Shelly Ahmed Honored for 23 Years of Dedication to Rutherford Board of Education

In a recent meeting of the Rutherford Board of Education, Shelly Ahmed was celebrated for her impactful 23-year tenure. Her contributions spanning over two decades were recognized, highlighting her significant roles in two successful referendums and her unwavering support for student needs.

Ahmed, who recently served as a teaching assistant for the South Bergen Jointsher, has been an active voice in the board committees, especially the personnel committee. Those who spoke about her tenure praised her commitment, with remarks about her influence in the PTA and her active involvement in district co-curricular programs. Reflecting on her time on the board, an emotional Ahmed emphasized the importance of praising educators and students, building strong relationships with colleagues, and trusting one’s instincts. Her advice was accompanied by anecdotes that showcased her dedication and the support she received over the years.

Jack Hurley, the Superintendent, fondly recounted his interactions with Ahmed across various roles, from when her children were in school to her significant roles in the PTA and the board. Other board members, including Diane Jones, Dennis Mazone, and a newer member, Ms. Gold, shared personal experiences, lauding Ahmed for her meticulous nature and mentorship.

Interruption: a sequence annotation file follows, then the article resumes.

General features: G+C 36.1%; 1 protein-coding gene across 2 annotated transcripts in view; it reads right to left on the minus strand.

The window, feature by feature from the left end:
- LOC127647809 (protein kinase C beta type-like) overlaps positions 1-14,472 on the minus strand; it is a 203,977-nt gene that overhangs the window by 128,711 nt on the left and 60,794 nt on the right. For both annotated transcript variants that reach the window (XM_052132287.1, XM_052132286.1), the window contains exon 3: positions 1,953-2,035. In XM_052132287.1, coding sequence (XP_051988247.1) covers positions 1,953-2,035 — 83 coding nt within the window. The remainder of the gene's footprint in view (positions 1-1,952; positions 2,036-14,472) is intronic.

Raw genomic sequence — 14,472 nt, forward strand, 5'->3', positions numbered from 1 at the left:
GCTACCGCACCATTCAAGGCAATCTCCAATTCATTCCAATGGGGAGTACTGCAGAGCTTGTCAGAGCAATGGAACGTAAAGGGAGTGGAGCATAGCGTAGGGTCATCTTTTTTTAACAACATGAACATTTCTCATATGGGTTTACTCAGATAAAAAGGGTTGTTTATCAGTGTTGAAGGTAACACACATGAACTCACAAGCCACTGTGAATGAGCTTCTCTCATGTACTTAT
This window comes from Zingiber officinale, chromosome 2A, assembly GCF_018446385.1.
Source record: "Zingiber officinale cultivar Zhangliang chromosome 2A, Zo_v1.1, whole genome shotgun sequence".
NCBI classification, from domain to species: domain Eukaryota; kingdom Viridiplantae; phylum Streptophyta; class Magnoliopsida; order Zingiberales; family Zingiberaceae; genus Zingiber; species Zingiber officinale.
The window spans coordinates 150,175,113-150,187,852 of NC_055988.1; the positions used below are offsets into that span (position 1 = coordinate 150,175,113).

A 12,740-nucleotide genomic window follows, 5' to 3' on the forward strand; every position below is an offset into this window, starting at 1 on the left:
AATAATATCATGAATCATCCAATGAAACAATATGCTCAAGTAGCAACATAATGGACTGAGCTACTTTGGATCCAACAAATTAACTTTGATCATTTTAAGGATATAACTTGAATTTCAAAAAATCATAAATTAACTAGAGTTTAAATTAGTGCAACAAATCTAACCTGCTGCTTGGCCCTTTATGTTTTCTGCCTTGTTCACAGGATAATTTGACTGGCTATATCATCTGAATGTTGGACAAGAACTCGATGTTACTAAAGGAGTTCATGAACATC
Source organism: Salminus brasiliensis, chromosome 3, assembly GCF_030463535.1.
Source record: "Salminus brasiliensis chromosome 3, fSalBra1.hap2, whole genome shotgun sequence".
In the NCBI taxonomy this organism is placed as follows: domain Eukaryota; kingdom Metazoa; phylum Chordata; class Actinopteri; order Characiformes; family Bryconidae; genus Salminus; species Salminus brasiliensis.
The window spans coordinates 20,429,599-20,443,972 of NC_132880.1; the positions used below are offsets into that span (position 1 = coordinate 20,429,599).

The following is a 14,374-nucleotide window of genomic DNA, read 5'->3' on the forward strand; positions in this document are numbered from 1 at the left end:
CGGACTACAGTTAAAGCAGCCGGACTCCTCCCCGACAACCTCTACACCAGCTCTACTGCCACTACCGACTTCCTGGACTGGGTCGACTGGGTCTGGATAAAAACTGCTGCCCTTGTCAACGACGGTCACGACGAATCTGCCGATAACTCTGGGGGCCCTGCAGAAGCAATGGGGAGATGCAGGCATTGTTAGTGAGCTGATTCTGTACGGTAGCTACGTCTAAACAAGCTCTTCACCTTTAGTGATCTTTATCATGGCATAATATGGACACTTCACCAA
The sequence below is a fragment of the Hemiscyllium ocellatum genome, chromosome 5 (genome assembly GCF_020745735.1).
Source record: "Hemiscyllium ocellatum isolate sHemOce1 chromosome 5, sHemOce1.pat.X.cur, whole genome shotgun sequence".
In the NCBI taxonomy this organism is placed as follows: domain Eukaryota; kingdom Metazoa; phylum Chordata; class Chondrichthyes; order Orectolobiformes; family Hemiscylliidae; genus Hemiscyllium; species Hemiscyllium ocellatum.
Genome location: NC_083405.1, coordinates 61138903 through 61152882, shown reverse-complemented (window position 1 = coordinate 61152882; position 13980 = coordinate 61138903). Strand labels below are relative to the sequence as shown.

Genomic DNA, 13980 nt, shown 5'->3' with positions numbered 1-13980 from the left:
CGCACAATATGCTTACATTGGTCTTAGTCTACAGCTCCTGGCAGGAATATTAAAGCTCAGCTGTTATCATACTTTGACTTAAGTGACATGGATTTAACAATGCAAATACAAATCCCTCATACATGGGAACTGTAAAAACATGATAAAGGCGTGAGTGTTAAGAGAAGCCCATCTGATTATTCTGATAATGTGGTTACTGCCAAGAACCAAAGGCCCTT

Apart from Ahmed’s recognition, the board also celebrated the achievements of RHS student Arianna Medina, who garnered accolades for her perfect score on her AP drawing exam. This achievement placed Medina among a select group of about 300 students globally. The board further lauded RHS for its consistent presence on the AP honor roll by the College Board, reflecting the district’s educational excellence.

Another highlight of the meeting was the report by Mr. Hurley on the RAF grants. The Rutherford Education Foundation (RAF) has been a staunch supporter of the district, growing its annual awards from 20-25 thousand dollars to a whopping 107 thousand dollars. This year’s grants will notably benefit the RHS Marching Band with a new truck and the RHS textiles room with updated equipment.

Lastly, concerns about an unwritten policy at Rutherford High School were brought to the forefront by two public speakers, Valkyria Duran-Neruki and Eddie Naruki. The pair sought clarity on the rules barring students from switching sports teams during a season and emphasized the importance of clear guidelines similar to those for academic changes. They underscored the value of character-building and the role of educators in nurturing a supportive environment for all students.

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